I studied psychology at university during the early eighties. This was followed by training in clinical psychology, and after a period as an academic, I worked clinically for several years with adults in a psychiatric context before specializing in Brain Injury Rehabilitation. At the age of forty, I moved to Switzerland with my wife. I took a career break to study fine art at the Ecole des Beaux Arts in Geneva. Following this, I worked unconvincingly as an artist for a couple of years before spending three years renovating a house. At a loss to know what to do once the house was finished, I signed up for a post-graduate course in ceramics and polymerization at the Geneva School of Art and Design. I intended to use the course to perfect my knowledge of polymer resins. But most of the course was devoted to ceramics, with which I engaged pretty reluctantly. But over the weeks, I was seduced by the creative potential of clay and its strange propensity to elicit a collaborative relationship. Aside from a brief return to the UK and Brain Injury Rehabilitation, clay and I have worked together ever since. As a psychologist, I was, of course, familiar with the various psychological models of perception, cognition, and memory. When I started working with clay, I got the strong impression that these models were not able to capture what it was like to think with clay. Although I was undoubtedly primed by the hands-on problem-solving necessary during construction work on the house, this was the first time I was explicitly confronted with the notion that thinking was as much a physical process as a mental one. To explore this further, I began an art practice Ph.D. After a year or so, I came across an archaeologist, Lambros Malafouris, who had developed an approach, Material Engagement Theory, which aimed to demonstrate that archaeological artifacts were not only the product of the human mind but were also responsible for shaping it. So, in 2016 I began a Ph.D. in archaeology, looking at how MET can be applied to art – specifically sculpting in clay.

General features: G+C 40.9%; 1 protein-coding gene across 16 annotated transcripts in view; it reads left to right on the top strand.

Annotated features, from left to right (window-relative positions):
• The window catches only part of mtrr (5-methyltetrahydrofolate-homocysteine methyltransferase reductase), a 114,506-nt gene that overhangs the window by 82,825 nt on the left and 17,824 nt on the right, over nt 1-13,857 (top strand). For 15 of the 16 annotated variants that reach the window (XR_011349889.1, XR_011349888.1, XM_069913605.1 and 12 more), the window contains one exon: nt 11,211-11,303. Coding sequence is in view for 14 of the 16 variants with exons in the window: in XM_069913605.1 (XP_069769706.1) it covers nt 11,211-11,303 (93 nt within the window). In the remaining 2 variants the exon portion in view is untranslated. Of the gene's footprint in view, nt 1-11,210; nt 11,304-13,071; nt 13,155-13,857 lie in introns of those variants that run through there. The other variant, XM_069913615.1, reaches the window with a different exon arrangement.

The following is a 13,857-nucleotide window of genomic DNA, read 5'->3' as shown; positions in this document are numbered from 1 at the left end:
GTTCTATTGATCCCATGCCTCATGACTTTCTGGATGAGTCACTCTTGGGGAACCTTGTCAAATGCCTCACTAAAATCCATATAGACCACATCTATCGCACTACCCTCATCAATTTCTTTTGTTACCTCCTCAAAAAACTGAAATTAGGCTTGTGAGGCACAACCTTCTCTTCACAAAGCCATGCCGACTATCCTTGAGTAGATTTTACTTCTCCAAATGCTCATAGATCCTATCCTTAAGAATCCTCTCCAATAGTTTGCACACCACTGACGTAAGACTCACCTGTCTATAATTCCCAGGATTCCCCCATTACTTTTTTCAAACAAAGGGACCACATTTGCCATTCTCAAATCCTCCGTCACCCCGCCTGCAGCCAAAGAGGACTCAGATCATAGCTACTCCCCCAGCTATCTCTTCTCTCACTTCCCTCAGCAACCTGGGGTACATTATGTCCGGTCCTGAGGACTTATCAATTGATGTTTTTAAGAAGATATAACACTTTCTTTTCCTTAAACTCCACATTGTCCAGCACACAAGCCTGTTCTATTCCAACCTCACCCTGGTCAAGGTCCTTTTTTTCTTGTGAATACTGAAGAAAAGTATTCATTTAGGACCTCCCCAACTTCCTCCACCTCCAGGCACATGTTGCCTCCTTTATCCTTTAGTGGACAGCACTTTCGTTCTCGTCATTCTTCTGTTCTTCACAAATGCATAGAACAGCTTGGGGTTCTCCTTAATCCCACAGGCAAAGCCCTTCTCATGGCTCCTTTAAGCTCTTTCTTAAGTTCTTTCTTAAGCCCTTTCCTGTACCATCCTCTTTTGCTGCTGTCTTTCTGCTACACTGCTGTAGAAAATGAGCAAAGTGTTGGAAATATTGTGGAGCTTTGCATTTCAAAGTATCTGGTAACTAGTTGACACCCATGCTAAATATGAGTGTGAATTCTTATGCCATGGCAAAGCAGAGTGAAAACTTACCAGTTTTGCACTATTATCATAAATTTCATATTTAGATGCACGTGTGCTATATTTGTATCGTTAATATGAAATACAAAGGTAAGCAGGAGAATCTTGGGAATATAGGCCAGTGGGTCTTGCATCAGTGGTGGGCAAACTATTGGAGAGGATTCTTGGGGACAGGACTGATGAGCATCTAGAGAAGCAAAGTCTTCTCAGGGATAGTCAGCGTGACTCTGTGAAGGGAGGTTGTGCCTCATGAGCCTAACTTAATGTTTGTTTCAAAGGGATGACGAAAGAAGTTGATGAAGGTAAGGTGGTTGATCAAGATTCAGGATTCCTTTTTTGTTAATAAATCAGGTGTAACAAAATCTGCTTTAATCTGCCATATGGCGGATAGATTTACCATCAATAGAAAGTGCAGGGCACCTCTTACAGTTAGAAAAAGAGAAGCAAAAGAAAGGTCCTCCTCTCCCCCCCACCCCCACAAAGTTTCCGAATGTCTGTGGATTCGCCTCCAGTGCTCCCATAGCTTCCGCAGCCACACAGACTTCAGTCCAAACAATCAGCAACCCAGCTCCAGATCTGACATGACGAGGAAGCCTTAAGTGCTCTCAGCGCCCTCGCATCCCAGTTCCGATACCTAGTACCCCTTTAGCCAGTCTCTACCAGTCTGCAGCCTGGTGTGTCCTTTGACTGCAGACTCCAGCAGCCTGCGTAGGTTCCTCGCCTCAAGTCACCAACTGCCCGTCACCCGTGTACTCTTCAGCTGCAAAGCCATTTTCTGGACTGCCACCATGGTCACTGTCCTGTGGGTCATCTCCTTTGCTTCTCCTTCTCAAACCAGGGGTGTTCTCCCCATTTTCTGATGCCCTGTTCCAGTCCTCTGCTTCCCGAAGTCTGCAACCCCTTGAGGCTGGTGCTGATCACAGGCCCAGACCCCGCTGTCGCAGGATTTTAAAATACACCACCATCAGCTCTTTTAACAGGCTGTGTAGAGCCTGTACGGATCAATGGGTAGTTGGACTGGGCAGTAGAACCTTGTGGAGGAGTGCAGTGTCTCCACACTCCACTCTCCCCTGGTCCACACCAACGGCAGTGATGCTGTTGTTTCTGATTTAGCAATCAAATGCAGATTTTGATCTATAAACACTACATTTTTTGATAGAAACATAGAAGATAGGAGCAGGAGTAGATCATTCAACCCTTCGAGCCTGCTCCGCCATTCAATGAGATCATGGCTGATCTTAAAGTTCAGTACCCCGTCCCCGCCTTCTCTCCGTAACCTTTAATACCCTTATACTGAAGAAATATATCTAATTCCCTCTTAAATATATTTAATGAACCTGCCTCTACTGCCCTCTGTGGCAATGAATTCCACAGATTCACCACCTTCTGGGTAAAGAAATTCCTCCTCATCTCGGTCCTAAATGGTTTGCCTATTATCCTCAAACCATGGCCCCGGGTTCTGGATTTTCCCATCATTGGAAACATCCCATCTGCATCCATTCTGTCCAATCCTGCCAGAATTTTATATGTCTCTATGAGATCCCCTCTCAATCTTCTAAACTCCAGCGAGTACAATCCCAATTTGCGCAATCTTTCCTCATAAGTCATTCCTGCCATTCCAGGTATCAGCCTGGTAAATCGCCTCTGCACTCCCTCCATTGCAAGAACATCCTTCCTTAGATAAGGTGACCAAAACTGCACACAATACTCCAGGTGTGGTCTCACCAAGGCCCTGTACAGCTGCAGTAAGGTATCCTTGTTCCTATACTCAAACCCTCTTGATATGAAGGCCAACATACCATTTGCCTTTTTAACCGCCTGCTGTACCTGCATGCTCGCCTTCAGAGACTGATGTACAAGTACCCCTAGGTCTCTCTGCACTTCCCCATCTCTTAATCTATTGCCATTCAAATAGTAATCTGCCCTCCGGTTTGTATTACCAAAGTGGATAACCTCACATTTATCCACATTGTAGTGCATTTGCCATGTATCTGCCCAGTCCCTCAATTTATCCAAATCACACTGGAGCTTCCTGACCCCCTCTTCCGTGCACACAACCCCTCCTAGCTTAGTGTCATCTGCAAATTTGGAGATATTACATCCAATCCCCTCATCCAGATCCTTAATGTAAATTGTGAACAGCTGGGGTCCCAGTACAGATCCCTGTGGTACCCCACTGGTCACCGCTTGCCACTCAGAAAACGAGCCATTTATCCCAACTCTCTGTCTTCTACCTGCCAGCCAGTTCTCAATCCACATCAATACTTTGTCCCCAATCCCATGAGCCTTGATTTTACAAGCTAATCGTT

As the above biography suggests, my initial approach to artmaking was more straightforwardly artistic than it is now. I still make lots of things, mostly out of clay. Sometimes I take photos and have started making videos, but these are not yet very accomplished and perhaps never will be. The main change is that I now do a lot of writing about the artmaking process, and this interest in how things get made or come into being drives the day-to-day activity in my workshop. Clay is good for feeling, seeing, and experiencing how creative activity develops. Clay makes and leaves a trace of every gesture. I see this morphic trajectory as “thinking incarnate” – a materially engaged and emotionally charged cognitive process – a version of Heidegger’s “thinging.”
I approach making with the same serious intent as a child at play. But these play-dates with clay go on for months or even years, and they involve not only make-believe but also how making-belief comes about. I have come to call this approach to creative activity “clayful phenomenology .”The aim of clayful phenomenology is to demonstrate that the origins of feelings and thoughts are not to be found in the mind, situated in a brain but in the world, during a series of transient, self-generating human/non-human systems. The four projects linked above are examples of such transient systems.